It's not rocket science
While the world gets smaller for some, it gets bigger for others.
Farmweek, RTE radio’s farming programme included presenter Damien O’Reilly travelling to Co Kerry for a feature on rural isolation. O’Reilly interviewed John Stack, chairman of the Co Kerry branch of the Irish Farmers’ Association, and Billy Keane, owner of the pub formerly belonging to his father, playwright and writer John B. Keane, in Listowel. Each told of the unravelling of Irish rural life.
Small communities had slowly lost the cement that had held them together. Little shops disappeared as people drove to the big supermarkets in the town. Rural post offices were closed as they became no longer viable. Garda stations no longer existed in most rural areas, the communities being policed from stations 10-15 miles away. The smoking ban in 2004, followed more recently by the introduction of random breath testing for drink-driving, had seen the collapse of the local pub as a place to go in the evening. Bachelor farmers in Kerry may go a week without talking to another person, the isolation not being conducive to good mental health.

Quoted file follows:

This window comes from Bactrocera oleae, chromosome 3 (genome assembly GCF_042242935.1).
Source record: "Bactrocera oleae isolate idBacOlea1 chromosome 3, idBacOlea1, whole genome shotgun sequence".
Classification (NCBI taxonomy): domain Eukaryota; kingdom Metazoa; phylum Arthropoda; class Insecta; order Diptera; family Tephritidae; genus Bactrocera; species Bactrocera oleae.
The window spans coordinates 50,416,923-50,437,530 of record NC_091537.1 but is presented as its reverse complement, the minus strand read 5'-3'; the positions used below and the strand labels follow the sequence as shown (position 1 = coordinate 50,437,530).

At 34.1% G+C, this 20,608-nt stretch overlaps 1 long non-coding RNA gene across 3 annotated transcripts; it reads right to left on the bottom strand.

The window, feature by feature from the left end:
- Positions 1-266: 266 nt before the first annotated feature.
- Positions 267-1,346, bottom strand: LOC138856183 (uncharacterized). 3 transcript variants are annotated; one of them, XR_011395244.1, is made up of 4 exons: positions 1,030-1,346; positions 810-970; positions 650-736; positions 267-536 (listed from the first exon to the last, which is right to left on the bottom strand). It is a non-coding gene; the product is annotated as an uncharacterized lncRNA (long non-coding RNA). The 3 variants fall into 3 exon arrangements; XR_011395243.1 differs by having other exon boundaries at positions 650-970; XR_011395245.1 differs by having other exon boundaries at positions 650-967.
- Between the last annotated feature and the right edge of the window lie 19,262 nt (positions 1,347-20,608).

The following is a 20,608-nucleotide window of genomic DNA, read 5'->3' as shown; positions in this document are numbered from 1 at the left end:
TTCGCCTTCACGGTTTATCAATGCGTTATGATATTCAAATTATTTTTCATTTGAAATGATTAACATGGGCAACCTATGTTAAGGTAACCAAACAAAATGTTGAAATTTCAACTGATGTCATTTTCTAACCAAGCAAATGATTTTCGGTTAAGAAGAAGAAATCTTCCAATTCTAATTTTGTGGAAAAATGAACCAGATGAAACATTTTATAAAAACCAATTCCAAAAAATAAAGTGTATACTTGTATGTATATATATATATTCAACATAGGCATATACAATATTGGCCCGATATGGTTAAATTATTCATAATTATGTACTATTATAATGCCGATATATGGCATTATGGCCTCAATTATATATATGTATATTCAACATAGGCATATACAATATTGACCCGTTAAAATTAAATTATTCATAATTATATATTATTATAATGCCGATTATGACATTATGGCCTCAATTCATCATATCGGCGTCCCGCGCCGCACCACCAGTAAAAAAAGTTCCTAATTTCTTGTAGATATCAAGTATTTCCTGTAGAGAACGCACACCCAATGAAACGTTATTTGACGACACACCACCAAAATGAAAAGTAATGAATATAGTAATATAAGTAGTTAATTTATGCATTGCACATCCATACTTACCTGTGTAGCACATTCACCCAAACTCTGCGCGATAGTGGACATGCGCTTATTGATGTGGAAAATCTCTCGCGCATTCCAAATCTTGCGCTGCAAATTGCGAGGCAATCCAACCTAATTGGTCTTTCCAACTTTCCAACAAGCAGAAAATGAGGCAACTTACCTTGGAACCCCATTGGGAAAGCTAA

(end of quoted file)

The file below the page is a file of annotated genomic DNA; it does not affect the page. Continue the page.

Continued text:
The church, once the focal point of rural Irish Catholic communities, seemed to play no part in the farmers’ lives, unless the reference to seeing people only one a week was an implication that there was still conversation at the church door before and after Mass.
Ireland, home of community par excellence, seems to be losing its talent for what it did best, make people feel happy. Isolation in Kerry, the opening up of gaps between people, seems to run against a tide of the world shrinking. The BBC carries a report from Mars suggesting that the planet is too salty to have sustained life and if you check out NASA you can watch the control centre of the International Space Station and eavesdrop the conversations.
If we can get reports from Mars and listen to conversations in space, surely it’s not beyond our wit to communicate with our own neighbours?
I understand the face to face effect of the loss of local corner shops and pubs and the like (which is a great shame by the way) but for the life of me, I can’t understand isolation in a country as small as Ireland. We have farms here the size of entire counties, kids who go to school via computer and/or radio and families who receive their mail and groceries once a month by plane access only. It’s not geographical, it’s a social phenomena . . sadly rural folk have to keep up I think. Perhaps we should introduce all those batchelor farmers to Skype and the internet!